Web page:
(HealthDay News) — For patients with chronic pouchitis after undergoing restorative proctocolectomy with ileal pouch-anal anastomosis (IPAA) for ulcerative colitis, treatment with vedolizumab is more effective than placebo for inducing remission, according to a study published in the March 30 issue of the New England Journal of Medicine.
Simon Travis, DPhil, from the University of Oxford in the United Kingdom, and colleagues conducted a phase 4 double-blind, randomized trial to assess vedolizumab in adults in whom chronic pouchitis developed after undergoing IPAA for ulcerative colitis. A total of 102 patients were randomly assigned to vedolizumab 300mg or placebo on day 1 and at weeks 2, 6, 14, 22, and 30 (51 patients in each group). Patients also received concomitant ciprofloxacin from weeks 1 to 4.
The researchers found the incidence of modified Pouchitis Disease Activity Index (mPDAI)-defined remission was 31 and 10 percent with vedolizumab and placebo, respectively, at week 14. There were also differences in favor of vedolizumab versus placebo in mPDAI-defined remission at week 34, mPDAI-defined response at week 14 and week 34, and PDAI-defined remission at weeks 14 and 34. Serious adverse events occurred in 6 and 8 percent of patients in the vedolizumab and placebo groups, respectively.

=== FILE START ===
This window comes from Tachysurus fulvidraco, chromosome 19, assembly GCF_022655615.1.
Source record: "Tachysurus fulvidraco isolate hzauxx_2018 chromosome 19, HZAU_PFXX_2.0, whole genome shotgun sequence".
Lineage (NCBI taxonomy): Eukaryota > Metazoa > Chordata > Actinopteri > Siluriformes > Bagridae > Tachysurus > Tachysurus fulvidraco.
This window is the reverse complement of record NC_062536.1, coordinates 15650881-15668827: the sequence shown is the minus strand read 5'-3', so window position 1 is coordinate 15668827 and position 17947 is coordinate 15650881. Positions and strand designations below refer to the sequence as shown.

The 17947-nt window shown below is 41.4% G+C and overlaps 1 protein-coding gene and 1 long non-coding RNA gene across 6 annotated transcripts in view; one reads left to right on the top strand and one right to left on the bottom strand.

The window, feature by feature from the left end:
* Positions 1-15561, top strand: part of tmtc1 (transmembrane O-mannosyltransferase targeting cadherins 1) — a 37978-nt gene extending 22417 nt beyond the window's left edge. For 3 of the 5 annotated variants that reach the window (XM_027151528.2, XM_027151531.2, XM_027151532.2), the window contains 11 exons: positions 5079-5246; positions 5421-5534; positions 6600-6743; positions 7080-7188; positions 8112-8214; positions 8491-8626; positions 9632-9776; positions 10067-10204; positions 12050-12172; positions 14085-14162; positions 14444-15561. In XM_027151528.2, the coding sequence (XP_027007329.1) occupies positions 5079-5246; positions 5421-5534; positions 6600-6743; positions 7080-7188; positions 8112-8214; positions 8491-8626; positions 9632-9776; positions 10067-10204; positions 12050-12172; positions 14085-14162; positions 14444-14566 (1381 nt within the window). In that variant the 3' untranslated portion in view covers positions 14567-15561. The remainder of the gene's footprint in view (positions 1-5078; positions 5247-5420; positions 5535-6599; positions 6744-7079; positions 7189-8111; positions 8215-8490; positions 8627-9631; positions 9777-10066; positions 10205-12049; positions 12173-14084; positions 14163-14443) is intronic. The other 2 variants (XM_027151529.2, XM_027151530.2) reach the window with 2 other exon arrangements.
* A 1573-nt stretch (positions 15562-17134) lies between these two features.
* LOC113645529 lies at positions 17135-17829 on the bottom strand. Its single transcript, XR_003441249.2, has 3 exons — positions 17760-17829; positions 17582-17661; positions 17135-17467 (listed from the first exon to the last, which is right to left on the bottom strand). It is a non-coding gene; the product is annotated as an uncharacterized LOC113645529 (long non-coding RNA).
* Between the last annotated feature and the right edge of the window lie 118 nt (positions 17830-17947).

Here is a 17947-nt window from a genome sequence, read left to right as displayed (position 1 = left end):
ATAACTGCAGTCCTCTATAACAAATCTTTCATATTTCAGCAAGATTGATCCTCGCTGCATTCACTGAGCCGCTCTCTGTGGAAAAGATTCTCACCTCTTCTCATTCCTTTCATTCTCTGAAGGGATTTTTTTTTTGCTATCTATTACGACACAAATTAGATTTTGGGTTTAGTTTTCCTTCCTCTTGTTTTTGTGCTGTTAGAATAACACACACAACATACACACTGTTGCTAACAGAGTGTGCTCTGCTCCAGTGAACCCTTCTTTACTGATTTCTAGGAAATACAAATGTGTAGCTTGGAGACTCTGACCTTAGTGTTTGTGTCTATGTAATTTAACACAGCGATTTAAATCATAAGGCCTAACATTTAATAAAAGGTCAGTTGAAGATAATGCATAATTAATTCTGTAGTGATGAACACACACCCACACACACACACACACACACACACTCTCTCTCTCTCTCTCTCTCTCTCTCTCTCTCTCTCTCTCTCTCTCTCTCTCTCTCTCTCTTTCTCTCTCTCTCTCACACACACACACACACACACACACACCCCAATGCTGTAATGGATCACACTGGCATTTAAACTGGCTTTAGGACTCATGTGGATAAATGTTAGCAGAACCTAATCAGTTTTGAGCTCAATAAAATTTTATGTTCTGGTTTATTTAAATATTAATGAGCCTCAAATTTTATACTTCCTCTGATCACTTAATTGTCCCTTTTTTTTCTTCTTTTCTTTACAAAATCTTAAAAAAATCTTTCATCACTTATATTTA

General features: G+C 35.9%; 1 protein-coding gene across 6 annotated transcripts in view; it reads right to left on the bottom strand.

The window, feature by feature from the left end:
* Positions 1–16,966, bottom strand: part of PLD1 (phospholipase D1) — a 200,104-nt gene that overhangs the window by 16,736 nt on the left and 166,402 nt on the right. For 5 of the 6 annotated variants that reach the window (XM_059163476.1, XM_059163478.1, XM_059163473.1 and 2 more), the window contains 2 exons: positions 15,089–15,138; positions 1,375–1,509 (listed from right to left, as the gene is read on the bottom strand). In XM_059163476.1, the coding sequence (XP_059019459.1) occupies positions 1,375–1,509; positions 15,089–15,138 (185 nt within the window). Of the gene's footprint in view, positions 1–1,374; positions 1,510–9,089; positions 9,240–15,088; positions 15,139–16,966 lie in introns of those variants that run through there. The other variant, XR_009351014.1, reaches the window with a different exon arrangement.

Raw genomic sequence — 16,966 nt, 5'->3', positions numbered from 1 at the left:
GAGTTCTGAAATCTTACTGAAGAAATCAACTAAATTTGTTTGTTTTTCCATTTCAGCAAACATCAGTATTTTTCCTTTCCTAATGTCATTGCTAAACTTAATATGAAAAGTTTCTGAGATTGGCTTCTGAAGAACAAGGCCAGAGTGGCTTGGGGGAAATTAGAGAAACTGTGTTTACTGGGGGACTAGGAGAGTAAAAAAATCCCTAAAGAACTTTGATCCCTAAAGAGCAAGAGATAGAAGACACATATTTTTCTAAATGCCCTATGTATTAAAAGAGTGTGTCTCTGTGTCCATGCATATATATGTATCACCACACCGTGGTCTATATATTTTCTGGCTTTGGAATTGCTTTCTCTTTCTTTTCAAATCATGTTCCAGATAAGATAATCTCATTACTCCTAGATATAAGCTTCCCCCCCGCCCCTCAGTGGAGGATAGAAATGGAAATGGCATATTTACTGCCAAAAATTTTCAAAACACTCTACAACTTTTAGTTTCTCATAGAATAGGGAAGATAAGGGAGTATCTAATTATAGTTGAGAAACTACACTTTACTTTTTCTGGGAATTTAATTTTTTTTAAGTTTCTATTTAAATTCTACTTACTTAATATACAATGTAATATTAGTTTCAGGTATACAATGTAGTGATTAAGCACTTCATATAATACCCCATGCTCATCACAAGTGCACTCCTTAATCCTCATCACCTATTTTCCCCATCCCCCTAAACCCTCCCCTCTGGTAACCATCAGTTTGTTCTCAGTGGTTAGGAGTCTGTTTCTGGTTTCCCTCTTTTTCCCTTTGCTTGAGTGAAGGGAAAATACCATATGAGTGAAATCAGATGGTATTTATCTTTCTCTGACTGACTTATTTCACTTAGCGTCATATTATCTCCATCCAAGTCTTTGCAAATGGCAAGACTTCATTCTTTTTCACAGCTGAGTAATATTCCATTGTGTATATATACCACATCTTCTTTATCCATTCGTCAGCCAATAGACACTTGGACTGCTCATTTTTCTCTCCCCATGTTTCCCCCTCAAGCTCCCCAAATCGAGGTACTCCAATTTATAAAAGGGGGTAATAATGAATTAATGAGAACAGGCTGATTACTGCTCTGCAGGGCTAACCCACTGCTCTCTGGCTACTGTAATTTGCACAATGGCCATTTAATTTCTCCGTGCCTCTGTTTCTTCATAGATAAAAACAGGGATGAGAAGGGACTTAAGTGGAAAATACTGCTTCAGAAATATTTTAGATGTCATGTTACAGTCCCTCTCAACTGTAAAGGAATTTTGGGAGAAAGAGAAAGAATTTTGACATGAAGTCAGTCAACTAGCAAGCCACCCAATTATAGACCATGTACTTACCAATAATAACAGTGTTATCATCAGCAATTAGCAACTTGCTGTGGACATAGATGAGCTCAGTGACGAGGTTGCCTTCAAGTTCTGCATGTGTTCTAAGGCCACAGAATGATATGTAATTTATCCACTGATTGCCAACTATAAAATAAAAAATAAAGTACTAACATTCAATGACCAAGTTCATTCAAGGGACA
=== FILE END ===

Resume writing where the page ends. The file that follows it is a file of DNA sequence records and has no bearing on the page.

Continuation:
“Among patients who had chronic pouchitis after undergoing IPAA for ulcerative colitis, treatment with vedolizumab was more effective than placebo in the induction of remission,” the authors write.
The study was funded by Takeda, the manufacturer of vedolizumab.
Abstract/Full Text (subscription or payment may be required)